Or What You Will is an utterly original novel about how stories are brought forth from Hugo, Nebula, and World Fantasy Award-winning author Jo Walton.
He has been too many things to count. He has been a dragon with a boy on his back. He has been a scholar, a warrior, a lover, and a thief. He has been dream and dreamer. He has been a god.
But “he” is in fact nothing more than a spark of idea, a character in the mind of Sylvia Harrison, 73, award-winning author of thirty novels over forty years. He has played a part in most of those novels, and in the recesses of her mind, Sylvia has conversed with him for years.
But Sylvia won’t live forever, any more than any human does. And he’s trapped inside her cave of bone, her hollow of skull. When she dies, so will he.
Now Sylvia is starting a new novel, a fantasy for adult readers, set in Thalia, the Florence-resembling imaginary city that was the setting for a successful YA trilogy she published decades before. Of course he’s got a part in it. But he also has a notion. He thinks he knows how he and Sylvia can step off the wheel of mortality altogether. All he has to do is convince her.
Please enjoy this extended excerpt of Or What You Will, available 7/7/2020.
The Bone Cave
She won’t let me tell all the stories. She says it’ll make them all sound the same. She’s had too much of my tricks and artfulness, she says. I have been inspiration, but now she is done with me. So I am trapped inside this cave of bone, this hollow of skull, this narrow and limited point of view that is all I am allowed, like a single shaft from a dark lantern. She has all the power. But sometimes she needs me. Sometimes I get out.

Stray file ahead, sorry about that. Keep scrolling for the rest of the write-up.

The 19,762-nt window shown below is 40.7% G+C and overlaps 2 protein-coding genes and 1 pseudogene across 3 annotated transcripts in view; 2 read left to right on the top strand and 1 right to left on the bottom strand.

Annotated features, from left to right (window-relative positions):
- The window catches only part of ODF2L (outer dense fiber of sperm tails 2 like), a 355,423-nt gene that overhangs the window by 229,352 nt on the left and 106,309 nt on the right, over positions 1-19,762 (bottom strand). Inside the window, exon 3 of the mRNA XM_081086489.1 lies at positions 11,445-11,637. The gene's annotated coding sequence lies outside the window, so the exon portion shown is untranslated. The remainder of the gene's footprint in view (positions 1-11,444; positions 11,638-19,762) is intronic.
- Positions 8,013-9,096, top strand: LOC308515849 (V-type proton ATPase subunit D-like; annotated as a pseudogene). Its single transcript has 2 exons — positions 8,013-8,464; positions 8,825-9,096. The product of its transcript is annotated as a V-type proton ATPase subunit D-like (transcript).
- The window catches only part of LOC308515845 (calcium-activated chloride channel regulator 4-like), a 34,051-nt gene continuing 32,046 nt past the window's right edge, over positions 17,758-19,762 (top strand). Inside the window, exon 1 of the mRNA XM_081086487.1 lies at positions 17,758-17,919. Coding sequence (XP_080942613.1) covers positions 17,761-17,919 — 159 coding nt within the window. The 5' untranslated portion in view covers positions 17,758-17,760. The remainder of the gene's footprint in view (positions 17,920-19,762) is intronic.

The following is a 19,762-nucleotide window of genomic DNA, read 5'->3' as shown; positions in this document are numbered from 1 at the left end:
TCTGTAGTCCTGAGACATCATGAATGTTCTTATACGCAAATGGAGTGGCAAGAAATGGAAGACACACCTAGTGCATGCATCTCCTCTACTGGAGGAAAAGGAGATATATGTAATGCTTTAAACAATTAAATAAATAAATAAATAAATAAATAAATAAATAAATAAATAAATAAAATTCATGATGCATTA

“I have been” is a very Celtic way to begin a self introduction. (I have been a Celt.) It’s as if the best way to present yourself is with an interlocking set of riddles, a negotiation of images and history and shared knowledge, creating a relationship between us where instead of information being imparted from me to you, you are instead asked to invoke your own wisdom and cunning and information stores to involve yourself in a guess. “I have been” in those long Celtic poems often gives way to “I am” more riddles, often boasting, phrased as sets of opposite qualities.
I have been too many things to count. I have been a dragon with a boy on his back. I have been a scholar, a warrior, a lover, and a thief. I have been dream and dreamer. I have been a god. I have stood by the wind-wracked orchard, near the storm coast. I have been guardian of the good water. I am wise, but sometimes reckless. I am famed for my fast answers, but I would never proclaim that I am witty. You see, I am not modest. The sun my brother will never catch me napping, nor the lazy sunbeam warm my pillow. I am friend to monsters, companion to bees. I have been a stormbringer and a stormtamer. My silver tongue runs up and down, on and back, oh yes, I have been a poet. My prison now is the skull of a poet. I am deathless, but I have spent time on death’s many paths. (Yes, time can be currency, especially now that I have so much of it that I can be profligate.) I have been a boy with a book, burning, burning. I have been a shepherd, and a fierce bearded goat looking down from a high path.
What am I? What am I? Figment, fakement, fragment, furious fancy free form. I have been the spark that ignites in a cold winter. I have been the swell of a warm penis in the darkness. I have been laughter at daybreak, and tears before bedtime. I have been a quick backanswer. I have been too clever for my own good.
Especially that last.
I have been a character, and I have been a narrator, but now I don’t know what I am.